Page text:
August 24, 2011

Book Review: A Tree Grows In Brooklyn

After I read To Kill A Mockingbird, my friend Heidi let me borrow her copy of A Tree Grows In Brooklyn. It took me awhile to get to it, but I finally read it & loved it! I think it's my new favorite book.

Betty Smith wrote A Tree Grows In Brooklyn in 1943, but it was re-printed in 2001. I remember when I lived in NYC, I saw this book everywhere, so I was surprised when I started reading it & learned it was originally published in 1943. I thought it was a 10 year old book.

From Amazon:

Francie Nolan, avid reader, penny-candy connoisseur, and adroit observer of human nature, has much to ponder in colorful, turn-of-the-century Brooklyn. She grows up with a sweet, tragic father, a severely realistic mother, and an aunt who gives her love too freely--to men, and to a brother who will always be the favored child. Francie learns early the meaning of hunger and the value of a penny. She is her father's child--romantic and hungry for beauty. But she is her mother's child, too--deeply practical and in constant need of truth. Like the Tree of Heaven that grows out of cement or through cellar gratings, resourceful Francie struggles against all odds to survive and thrive.

I fell in love with the main character, Francie Nolan. Her story broke my heart, but I couldn't quit reading it. It took me about 3 weeks to finish this book. It's long, but I also read it slowly because I didn't want it to end. In the few days since I finished reading it, I haven't quit thinking about Francie & wondering what she's doing now. I always find the mark of a good book is how much I continue to think about the characters after I finish reading it.

I think one of the things that fascinated me about this book is the fact that it's semi-autobiographical. Betty Smith was born Elizabeth Wehner on December 15, 1896, the same date as, although five years earlier than, her fictional heroine Francie Nolan. The daughter of German immigrants, she grew up poor in the Williamsburg section of Brooklyn.

I loved this book & I really think it's my favorite book now. Better than To Kill A Mockingbird. Better than The Poisonwood Bible. I know a lot of you read this book in school when you were younger, but I recommend re-reading it now. It's long, but it's so worth it.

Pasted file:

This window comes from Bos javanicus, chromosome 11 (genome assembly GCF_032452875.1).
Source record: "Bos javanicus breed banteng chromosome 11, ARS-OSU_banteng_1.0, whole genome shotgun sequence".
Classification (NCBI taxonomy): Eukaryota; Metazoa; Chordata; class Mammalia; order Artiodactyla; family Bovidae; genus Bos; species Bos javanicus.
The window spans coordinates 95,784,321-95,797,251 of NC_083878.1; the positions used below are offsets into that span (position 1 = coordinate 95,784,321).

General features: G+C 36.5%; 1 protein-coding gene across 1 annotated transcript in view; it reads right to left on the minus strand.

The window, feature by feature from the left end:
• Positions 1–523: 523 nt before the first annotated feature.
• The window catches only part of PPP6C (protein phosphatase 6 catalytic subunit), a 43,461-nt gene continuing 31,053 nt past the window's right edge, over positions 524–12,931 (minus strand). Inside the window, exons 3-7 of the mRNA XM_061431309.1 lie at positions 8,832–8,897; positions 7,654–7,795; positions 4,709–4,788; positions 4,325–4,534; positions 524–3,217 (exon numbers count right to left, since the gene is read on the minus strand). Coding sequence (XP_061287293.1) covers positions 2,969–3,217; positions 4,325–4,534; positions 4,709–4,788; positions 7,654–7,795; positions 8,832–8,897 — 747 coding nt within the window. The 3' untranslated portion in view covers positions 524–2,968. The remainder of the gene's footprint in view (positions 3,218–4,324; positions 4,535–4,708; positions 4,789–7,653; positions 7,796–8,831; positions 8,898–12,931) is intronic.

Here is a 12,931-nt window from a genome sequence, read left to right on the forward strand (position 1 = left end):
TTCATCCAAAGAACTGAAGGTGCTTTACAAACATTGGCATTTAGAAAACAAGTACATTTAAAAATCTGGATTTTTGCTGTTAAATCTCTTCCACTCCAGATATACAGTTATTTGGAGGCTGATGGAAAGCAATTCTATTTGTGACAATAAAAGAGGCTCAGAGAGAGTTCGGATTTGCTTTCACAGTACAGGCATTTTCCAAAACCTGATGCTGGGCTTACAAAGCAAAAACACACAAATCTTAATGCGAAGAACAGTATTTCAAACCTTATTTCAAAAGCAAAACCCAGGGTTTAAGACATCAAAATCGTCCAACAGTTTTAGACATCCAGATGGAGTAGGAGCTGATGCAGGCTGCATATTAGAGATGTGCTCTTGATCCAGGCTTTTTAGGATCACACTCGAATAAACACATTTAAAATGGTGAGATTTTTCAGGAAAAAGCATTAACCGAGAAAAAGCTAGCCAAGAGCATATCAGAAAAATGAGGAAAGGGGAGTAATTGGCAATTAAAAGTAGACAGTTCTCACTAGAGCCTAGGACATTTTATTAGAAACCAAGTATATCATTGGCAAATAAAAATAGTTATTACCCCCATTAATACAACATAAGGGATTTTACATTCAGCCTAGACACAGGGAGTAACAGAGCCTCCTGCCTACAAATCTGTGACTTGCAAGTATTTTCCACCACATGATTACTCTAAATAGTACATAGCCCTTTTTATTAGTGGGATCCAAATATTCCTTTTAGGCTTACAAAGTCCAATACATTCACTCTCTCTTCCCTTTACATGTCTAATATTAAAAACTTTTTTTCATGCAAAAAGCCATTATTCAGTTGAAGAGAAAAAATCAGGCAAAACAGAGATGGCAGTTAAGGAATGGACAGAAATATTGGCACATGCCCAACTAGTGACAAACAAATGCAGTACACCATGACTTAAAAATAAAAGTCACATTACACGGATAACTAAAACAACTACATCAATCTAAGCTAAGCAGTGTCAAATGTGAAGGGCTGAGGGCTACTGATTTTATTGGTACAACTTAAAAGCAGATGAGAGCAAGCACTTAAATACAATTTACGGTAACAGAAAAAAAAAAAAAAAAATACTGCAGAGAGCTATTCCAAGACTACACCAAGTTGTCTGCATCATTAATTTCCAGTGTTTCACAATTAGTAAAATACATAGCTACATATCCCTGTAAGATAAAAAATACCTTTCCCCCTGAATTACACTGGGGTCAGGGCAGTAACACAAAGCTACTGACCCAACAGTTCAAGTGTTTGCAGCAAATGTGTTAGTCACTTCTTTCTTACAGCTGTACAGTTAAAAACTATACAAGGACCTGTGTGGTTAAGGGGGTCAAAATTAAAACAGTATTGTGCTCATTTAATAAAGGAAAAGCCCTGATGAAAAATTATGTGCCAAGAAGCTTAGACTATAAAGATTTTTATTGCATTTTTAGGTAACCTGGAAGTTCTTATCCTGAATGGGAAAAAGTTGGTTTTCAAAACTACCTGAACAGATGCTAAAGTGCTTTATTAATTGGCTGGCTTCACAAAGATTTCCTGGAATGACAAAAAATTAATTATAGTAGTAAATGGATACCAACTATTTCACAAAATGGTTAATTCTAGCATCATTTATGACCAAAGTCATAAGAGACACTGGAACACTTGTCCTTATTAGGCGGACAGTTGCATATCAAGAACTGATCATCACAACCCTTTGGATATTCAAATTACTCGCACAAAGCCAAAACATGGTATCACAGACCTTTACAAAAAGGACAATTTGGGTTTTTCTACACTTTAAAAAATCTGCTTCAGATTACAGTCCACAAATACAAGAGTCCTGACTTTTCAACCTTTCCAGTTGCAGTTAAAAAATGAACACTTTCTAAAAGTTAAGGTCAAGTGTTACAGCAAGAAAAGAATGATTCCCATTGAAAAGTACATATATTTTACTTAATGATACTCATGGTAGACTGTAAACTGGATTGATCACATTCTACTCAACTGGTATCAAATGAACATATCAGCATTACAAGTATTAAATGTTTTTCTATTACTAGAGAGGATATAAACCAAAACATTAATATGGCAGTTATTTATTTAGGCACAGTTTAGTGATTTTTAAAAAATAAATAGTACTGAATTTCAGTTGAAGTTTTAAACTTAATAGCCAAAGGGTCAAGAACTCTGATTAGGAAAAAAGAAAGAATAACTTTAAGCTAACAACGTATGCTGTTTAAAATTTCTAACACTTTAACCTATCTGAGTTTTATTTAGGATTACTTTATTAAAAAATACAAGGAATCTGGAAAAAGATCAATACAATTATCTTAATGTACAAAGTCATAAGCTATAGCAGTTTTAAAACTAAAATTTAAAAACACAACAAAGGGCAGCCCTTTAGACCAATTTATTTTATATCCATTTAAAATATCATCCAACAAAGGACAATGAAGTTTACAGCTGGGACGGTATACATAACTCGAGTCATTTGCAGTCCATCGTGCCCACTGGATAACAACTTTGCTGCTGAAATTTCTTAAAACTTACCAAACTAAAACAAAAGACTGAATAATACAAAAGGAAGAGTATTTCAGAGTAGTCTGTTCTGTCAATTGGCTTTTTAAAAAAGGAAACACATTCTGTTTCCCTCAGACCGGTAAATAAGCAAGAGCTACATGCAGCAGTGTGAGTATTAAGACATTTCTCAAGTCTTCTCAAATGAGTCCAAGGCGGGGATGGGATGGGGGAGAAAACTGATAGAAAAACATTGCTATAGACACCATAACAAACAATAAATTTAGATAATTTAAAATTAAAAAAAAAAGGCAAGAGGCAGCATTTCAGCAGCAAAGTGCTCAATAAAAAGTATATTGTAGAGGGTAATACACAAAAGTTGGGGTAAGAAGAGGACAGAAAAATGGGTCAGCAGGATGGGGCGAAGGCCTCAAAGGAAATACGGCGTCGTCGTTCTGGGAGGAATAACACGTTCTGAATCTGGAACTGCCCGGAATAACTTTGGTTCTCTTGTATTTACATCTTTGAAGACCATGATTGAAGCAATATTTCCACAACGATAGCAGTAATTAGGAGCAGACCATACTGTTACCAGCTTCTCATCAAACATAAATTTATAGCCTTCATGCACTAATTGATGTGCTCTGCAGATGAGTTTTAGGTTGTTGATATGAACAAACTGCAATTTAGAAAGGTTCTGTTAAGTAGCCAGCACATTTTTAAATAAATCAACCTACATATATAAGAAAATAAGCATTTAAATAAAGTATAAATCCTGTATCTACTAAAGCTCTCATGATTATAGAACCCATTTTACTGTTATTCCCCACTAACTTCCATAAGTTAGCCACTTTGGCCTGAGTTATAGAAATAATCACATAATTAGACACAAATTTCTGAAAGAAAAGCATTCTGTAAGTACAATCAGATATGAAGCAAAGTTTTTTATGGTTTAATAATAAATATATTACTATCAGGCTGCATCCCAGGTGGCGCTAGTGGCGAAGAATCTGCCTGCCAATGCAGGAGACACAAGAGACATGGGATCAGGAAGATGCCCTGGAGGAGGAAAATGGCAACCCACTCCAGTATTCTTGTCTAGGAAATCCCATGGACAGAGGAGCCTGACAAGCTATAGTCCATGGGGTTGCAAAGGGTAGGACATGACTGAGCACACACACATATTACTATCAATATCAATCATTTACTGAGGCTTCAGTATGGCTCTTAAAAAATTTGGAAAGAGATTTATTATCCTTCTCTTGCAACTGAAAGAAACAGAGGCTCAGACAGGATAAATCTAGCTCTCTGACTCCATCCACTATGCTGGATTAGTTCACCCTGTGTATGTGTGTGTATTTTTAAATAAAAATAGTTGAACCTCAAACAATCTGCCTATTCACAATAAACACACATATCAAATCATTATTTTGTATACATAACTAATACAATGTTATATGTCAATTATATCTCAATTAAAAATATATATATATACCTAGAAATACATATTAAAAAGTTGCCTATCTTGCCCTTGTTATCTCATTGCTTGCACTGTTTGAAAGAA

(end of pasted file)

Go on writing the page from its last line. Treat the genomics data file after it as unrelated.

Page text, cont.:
Five stars!


ND said...

This was my co-favorite book growing up (matched only by The Hobbit). I think it was the first book that made me realize that the people that we love are flawed but worth loving nevertheless. You may have inspired me to pick it up again. Thanks, lady! PS: Have you read The God Of Small Things, by Arundhati Roy? It is my favorite book that I've read as an adult. If you haven't read it, you need to! Beautiful prose, beautiful storytelling, heart-wrenching story.

Renee said...

That's our next book club book! I'm looking forward to reading. Where did you get it? I'm hoping the library has a copy for me to borrow.

The Blonde Mule said...

Nichole: No, I haven't read The God of Small Things, but I'm adding it to my list. Maybe I can find it at McKay. Thanks!

The Blonde Mule said...

Renee: Yay! I hope you like it. Mine is a borrowed copy from a friend, but I think she got it at McKay.

Eva said...

I fell in love with this book when I read it as a teenager! Need to read it again, thanks for the reminder :)

ND said...

@BM: I just bought a copy of God Of Small Things at McKay's last weekend. I think I'm going to pick up Tree Grows In Brooklyn on my next visit.
@Renee - what sort of book club are you in? Is it a public one? I'm in the market for a new book club. Mine is now defunct.


Related Posts Plugin for WordPress, Blogger...